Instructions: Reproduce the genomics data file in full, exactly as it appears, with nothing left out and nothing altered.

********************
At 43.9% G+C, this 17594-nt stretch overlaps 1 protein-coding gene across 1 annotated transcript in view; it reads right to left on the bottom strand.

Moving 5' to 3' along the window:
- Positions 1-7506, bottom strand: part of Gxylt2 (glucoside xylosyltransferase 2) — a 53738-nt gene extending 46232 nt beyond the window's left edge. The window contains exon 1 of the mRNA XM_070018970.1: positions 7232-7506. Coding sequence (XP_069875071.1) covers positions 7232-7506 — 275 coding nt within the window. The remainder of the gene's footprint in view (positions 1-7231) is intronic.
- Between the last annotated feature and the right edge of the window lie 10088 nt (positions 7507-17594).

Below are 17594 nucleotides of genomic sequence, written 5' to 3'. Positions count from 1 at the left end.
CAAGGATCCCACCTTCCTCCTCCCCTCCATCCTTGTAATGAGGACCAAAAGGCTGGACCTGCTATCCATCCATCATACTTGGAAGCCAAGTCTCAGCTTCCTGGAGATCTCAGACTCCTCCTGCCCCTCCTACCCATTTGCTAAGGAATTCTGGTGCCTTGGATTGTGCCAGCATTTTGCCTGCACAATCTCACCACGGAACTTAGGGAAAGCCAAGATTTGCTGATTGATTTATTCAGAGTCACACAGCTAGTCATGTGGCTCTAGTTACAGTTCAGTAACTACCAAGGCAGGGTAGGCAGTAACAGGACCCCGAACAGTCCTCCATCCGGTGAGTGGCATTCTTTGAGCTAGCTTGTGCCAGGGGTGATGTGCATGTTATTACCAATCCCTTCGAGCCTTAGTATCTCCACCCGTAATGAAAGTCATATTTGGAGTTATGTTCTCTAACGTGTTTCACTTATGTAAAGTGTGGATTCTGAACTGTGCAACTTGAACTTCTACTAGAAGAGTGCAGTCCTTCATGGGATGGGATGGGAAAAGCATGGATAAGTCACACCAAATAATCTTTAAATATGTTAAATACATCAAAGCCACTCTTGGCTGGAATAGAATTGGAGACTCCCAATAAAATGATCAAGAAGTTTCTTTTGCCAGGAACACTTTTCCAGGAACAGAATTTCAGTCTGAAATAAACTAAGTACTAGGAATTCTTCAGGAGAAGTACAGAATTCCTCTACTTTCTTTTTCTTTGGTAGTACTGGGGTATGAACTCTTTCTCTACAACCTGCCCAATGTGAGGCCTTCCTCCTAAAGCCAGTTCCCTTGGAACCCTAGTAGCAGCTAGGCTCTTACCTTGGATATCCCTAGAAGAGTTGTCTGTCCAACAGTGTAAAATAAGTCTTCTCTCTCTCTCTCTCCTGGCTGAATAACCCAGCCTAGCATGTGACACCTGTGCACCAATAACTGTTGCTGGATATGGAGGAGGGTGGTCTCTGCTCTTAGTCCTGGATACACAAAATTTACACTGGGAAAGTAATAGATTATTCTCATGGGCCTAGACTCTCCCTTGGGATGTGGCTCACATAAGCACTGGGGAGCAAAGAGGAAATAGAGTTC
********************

At 43.9% G+C, this 17594-nt stretch overlaps 1 protein-coding gene across 1 annotated transcript in view; it reads right to left on the bottom strand.

Moving 5' to 3' along the window:
- Positions 1-7506, bottom strand: part of Gxylt2 (glucoside xylosyltransferase 2) — a 53738-nt gene extending 46232 nt beyond the window's left edge. The window contains exon 1 of the mRNA XM_070018970.1: positions 7232-7506. Coding sequence (XP_069875071.1) covers positions 7232-7506 — 275 coding nt within the window. The remainder of the gene's footprint in view (positions 1-7231) is intronic.
- Between the last annotated feature and the right edge of the window lie 10088 nt (positions 7507-17594).

Below are 17594 nucleotides of genomic sequence, written 5' to 3'. Positions count from 1 at the left end.
CAAGGATCCCACCTTCCTCCTCCCCTCCATCCTTGTAATGAGGACCAAAAGGCTGGACCTGCTATCCATCCATCATACTTGGAAGCCAAGTCTCAGCTTCCTGGAGATCTCAGACTCCTCCTGCCCCTCCTACCCATTTGCTAAGGAATTCTGGTGCCTTGGATTGTGCCAGCATTTTGCCTGCACAATCTCACCACGGAACTTAGGGAAAGCCAAGATTTGCTGATTGATTTATTCAGAGTCACACAGCTAGTCATGTGGCTCTAGTTACAGTTCAGTAACTACCAAGGCAGGGTAGGCAGTAACAGGACCCCGAACAGTCCTCCATCCGGTGAGTGGCATTCTTTGAGCTAGCTTGTGCCAGGGGTGATGTGCATGTTATTACCAATCCCTTCGAGCCTTAGTATCTCCACCCGTAATGAAAGTCATATTTGGAGTTATGTTCTCTAACGTGTTTCACTTATGTAAAGTGTGGATTCTGAACTGTGCAACTTGAACTTCTACTAGAAGAGTGCAGTCCTTCATGGGATGGGATGGGAAAAGCATGGATAAGTCACACCAAATAATCTTTAAATATGTTAAATACATCAAAGCCACTCTTGGCTGGAATAGAATTGGAGACTCCCAATAAAATGATCAAGAAGTTTCTTTTGCCAGGAACACTTTTCCAGGAACAGAATTTCAGTCTGAAATAAACTAAGTACTAGGAATTCTTCAGGAGAAGTACAGAATTCCTCTACTTTCTTTTTCTTTGGTAGTACTGGGGTATGAACTCTTTCTCTACAACCTGCCCAATGTGAGGCCTTCCTCCTAAAGCCAGTTCCCTTGGAACCCTAGTAGCAGCTAGGCTCTTACCTTGGATATCCCTAGAAGAGTTGTCTGTCCAACAGTGTAAAATAAGTCTTCTCTCTCTCTCTCTCCTGGCTGAATAACCCAGCCTAGCATGTGACACCTGTGCACCAATAACTGTTGCTGGATATGGAGGAGGGTGGTCTCTGCTCTTAGTCCTGGATACACAAAATTTACACTGGGAAAGTAATAGATTATTCTCATGGGCCTAGACTCTCCCTTGGGATGTGGCTCACATAAGCACTGGGGAGCAAAGAGGAAATAGAGTTC